I stand corrected, knowing my age, although I thought that I said the Commonwealth Games.
I welcome my noble friend Lady Northover, who takes the Minister’s place. This debate is to take note of the role of agriculture and the food industry in the economy of the UK. I think that it follows the debate that has just taken place well. I declare my interest as a farmer, as past president of the National Farmers’ Union, in European farm organisations as a whole, in the European Parliament and in an international policy group on food, farming and trade, which covers some 40 countries and different farming societies.
I have lived through some testing and challenging times. I speak with a passion for farming and the food industry. I have been encouraged by recent developments to work much more closely with the food industry in marketing British food, the display of which was second to none earlier this week at the Royal Welsh Show, as in other exhibits round the country. Those who see it have to realise that it just does not grow on trees. I sometimes despair when the talk about the growth of the economy—reducing the nation’s deficit to deal with debt and safeguarding our economy—means industrial growth, with agriculture not on the radar of many economic forecasts. I hope that today during this discussion we can put it on the radar.
Farming is certainly not a job for the faint-hearted. It is a risky business, dealing with a changing climate, disease and often loss—certainly with TB eradication still meaning a loss of up to 90 cows a day from our herds. Then there is the loss of land for so many other purposes, such as housing and roads. We have to live with price swings from imports related to currency values, which by nature means that the business is a long-term one.
What is the contribution to the economy from agriculture and food production, processing and retailing, which employs well over 3.5 million people? Farming’s contribution to the economy increased by a staggering 67% between 2007 and 2013 in gross value added terms, contributing an extra £10.4 billion to the UK economy than it did in the five years between 2004 and 2008. This is in stark contrast to the wider economy, even accounting for recent improvements in economic performance in the UK, which was 0.6% smaller in 2014 than its peak in 2008, mainly of course due to the banking crisis.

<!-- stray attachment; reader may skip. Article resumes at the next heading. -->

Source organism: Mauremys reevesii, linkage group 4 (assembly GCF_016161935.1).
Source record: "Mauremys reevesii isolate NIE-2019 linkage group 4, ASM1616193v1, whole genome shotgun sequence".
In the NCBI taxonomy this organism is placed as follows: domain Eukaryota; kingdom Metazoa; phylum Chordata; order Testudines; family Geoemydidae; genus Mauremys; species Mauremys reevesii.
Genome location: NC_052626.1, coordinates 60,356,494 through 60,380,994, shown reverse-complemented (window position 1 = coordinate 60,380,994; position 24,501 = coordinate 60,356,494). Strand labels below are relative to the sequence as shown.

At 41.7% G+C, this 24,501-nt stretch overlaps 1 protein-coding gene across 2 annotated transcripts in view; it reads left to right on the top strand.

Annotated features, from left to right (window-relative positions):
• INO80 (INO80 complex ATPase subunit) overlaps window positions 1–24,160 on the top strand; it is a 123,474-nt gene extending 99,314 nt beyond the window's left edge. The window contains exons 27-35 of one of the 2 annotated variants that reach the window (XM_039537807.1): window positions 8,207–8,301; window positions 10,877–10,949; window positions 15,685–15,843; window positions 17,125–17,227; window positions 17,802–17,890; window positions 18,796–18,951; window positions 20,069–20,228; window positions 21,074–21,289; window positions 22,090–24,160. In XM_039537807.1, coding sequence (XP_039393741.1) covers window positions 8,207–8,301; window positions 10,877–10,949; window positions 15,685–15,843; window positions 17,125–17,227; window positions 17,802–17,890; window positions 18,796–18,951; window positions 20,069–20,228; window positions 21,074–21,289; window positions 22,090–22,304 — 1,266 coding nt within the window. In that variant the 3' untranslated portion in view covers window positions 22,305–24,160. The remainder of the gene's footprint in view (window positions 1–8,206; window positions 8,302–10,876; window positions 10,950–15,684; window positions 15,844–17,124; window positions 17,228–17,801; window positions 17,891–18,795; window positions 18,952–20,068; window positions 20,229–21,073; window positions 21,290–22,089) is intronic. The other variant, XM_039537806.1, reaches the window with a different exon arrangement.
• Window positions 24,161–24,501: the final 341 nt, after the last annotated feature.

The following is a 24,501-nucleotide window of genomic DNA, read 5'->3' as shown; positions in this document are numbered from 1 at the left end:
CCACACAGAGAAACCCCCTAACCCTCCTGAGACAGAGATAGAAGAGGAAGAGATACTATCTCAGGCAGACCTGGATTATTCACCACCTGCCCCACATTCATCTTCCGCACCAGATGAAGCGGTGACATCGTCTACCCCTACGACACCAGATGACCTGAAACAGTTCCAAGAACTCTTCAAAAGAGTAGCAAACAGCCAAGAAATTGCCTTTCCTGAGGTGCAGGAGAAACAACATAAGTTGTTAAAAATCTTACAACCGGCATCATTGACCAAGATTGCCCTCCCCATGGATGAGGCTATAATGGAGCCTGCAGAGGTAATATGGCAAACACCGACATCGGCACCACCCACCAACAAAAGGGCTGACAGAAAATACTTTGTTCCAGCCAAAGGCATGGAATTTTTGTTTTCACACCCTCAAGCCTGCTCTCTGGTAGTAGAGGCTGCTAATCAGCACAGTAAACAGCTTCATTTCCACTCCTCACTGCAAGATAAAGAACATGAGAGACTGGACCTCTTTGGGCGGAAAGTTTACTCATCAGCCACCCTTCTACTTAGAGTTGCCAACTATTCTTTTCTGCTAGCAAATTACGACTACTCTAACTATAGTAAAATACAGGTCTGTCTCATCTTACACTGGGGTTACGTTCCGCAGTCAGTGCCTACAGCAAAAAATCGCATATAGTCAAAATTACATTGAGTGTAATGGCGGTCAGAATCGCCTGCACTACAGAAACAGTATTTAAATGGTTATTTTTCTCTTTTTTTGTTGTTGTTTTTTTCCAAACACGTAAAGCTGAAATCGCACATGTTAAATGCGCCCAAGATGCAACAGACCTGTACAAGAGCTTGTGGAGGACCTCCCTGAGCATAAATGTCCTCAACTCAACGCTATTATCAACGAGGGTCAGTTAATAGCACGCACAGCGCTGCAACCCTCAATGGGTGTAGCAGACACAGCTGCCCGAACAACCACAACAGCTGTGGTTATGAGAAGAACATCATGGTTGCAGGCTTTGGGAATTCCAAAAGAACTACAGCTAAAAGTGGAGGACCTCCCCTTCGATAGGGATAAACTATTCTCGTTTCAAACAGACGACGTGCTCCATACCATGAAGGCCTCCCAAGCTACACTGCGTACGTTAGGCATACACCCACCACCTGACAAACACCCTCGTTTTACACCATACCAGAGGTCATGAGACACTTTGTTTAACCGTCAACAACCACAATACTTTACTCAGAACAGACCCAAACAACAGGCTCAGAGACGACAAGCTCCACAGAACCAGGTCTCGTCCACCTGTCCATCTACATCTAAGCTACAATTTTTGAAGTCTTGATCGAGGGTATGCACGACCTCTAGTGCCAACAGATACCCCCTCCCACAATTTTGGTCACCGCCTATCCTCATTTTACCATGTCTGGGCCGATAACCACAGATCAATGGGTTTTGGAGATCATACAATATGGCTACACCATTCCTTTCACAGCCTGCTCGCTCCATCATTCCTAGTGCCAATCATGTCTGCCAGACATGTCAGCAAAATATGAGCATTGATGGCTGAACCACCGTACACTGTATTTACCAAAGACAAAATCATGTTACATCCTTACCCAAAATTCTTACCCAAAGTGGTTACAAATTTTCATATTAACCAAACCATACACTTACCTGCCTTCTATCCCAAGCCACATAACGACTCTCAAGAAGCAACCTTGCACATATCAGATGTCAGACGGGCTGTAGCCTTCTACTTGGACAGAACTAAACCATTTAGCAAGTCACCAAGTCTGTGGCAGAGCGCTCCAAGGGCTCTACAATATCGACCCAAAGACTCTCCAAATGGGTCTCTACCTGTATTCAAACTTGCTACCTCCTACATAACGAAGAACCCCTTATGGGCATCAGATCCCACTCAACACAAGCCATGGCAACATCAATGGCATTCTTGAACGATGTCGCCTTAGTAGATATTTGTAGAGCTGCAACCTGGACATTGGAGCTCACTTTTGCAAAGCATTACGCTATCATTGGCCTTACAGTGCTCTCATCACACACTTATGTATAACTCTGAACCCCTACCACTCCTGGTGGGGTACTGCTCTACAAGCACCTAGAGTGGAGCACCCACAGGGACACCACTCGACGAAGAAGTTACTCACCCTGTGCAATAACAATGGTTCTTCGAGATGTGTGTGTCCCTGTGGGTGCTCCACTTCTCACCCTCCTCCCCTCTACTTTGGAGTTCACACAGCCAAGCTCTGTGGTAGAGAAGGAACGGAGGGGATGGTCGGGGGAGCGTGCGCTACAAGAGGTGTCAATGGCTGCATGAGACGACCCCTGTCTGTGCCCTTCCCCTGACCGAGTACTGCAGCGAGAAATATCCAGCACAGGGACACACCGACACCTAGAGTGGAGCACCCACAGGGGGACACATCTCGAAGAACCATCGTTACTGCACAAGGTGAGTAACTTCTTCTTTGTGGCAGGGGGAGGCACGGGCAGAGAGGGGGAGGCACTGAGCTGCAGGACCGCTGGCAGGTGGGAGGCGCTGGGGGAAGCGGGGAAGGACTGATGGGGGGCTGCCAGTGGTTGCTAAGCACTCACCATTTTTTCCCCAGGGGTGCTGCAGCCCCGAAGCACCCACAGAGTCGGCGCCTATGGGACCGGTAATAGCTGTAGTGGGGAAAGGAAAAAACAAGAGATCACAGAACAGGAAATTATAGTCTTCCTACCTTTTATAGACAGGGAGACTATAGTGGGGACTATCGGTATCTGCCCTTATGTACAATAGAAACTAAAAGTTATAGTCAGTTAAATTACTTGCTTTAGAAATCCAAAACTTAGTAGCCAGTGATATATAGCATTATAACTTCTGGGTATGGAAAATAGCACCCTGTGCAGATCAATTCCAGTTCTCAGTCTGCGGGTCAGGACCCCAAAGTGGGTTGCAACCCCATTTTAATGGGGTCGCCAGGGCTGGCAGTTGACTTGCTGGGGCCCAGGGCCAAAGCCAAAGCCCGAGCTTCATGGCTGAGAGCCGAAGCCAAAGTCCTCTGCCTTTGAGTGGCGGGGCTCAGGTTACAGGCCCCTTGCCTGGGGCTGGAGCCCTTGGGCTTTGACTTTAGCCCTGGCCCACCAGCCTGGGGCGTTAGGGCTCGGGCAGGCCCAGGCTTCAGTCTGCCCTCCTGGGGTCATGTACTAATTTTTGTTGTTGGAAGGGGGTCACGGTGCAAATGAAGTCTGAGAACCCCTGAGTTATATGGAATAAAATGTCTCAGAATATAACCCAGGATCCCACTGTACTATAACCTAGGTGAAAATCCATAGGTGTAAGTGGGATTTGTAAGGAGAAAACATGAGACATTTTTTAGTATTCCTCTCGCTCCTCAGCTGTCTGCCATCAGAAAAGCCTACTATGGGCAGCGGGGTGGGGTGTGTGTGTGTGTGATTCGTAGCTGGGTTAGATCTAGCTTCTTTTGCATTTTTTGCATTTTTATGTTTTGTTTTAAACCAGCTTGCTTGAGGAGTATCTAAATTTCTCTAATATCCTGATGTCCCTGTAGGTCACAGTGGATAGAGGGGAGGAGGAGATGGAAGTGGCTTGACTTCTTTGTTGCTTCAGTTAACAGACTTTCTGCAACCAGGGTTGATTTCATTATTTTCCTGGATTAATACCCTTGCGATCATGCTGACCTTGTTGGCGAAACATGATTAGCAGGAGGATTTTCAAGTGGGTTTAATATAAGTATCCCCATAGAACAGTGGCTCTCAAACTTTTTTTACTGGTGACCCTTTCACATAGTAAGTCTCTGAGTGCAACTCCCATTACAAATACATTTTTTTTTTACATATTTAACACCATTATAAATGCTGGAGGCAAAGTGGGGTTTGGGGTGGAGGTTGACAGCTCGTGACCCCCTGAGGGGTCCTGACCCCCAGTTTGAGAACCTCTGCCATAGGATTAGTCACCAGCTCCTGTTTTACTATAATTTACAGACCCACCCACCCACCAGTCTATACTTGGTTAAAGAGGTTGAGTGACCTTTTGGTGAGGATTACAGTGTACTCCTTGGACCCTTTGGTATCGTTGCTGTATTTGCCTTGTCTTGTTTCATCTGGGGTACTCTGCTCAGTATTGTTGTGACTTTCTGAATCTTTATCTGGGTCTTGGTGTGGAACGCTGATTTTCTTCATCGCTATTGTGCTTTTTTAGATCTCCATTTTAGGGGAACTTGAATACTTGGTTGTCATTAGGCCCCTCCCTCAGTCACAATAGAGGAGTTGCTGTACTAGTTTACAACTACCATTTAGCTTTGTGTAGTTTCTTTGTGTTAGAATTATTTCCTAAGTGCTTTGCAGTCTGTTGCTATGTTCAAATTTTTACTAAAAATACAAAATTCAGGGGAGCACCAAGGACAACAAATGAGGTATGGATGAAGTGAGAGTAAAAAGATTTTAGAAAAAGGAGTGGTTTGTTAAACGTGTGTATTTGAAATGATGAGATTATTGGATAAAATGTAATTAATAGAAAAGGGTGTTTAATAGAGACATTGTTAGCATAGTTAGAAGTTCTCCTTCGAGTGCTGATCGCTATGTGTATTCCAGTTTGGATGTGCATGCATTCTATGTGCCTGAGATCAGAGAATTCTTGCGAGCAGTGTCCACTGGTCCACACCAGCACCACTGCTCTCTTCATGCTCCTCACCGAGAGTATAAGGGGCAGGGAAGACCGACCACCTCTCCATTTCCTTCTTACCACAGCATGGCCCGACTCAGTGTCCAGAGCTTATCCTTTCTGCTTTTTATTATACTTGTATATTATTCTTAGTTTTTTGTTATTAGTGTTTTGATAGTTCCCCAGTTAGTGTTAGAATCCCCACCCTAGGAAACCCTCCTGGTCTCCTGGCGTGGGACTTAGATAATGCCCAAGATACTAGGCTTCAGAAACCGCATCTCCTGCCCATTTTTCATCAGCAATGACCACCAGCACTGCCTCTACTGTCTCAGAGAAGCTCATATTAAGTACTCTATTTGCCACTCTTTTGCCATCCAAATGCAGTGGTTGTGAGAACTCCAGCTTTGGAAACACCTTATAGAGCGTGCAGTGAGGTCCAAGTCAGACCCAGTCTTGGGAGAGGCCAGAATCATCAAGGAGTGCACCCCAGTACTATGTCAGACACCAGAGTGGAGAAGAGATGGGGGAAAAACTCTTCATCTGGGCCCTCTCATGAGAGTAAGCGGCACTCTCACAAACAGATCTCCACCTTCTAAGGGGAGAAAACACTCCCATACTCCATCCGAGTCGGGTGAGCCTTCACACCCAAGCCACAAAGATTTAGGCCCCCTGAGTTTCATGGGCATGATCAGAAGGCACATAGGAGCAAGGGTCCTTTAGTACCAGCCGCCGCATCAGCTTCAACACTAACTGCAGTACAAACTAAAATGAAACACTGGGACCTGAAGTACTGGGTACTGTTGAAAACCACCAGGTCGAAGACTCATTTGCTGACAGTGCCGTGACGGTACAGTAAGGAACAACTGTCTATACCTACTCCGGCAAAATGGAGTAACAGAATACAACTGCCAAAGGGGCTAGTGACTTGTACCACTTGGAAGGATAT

Whereas the UK in general has struggled for success—moving now, I submit, in the right direction—the agricultural output from the UK has increased by 59% in the last decade. Agriculture’s importance to the UK economy is emphasised by the fact that the United Kingdom has 142,000 businesses registered as farm businesses. That is more than the number of businesses involved in the motor trade, education, finance and insurance, and equates to 5.5% of the overall total. In more rural areas, of course, agriculture is obviously much more important to the local economy.
The self-sufficiency ratio is estimated to be 60% for all food produced in 2013 and 73% for indigenous-type foods. The first time I heard Winston Churchill speak, many years ago, he said:
“Thirty million people living on an island where we produce enough food for fifteen million is a spectacle of majesty and insecurity this country can ill afford”.
It makes you think. It is no different today. There is double the population but still 60% of the amount needed to feed our people. Imports exceed exports, as we well know, affecting the balance of trade. In the money terms of 2013, the deficit in 1990 was £10 billion. In 2013 it was £20 billion. Self-sufficiency at 60% must therefore be improved considerably to play an even greater part in the economy. This requires investment, management, skills and the taking of risks—risks that have to be taken, particularly in farming, for growth.
The comparison with other countries is interesting. In the United States, self-sufficiency in food is 130%; in France, it is 120%; and in Germany it is 93%. Japan is deeply worried about its level of 40% and has set a target of 50% by 2020. Many crops, particularly in the
United States, are also produced and processed for energy, particularly wheat: 40% of the wheat in America is produced solely for energy.
I congratulate the Government on the incentives that they have shown in the last few years to encourage technical and scientific research. That has helped to transform farming. Through incentives from the European Union, we have seen the diversification of concern for the environment, which shows a clear balance in welfare and caring for the countryside compared to what used to be.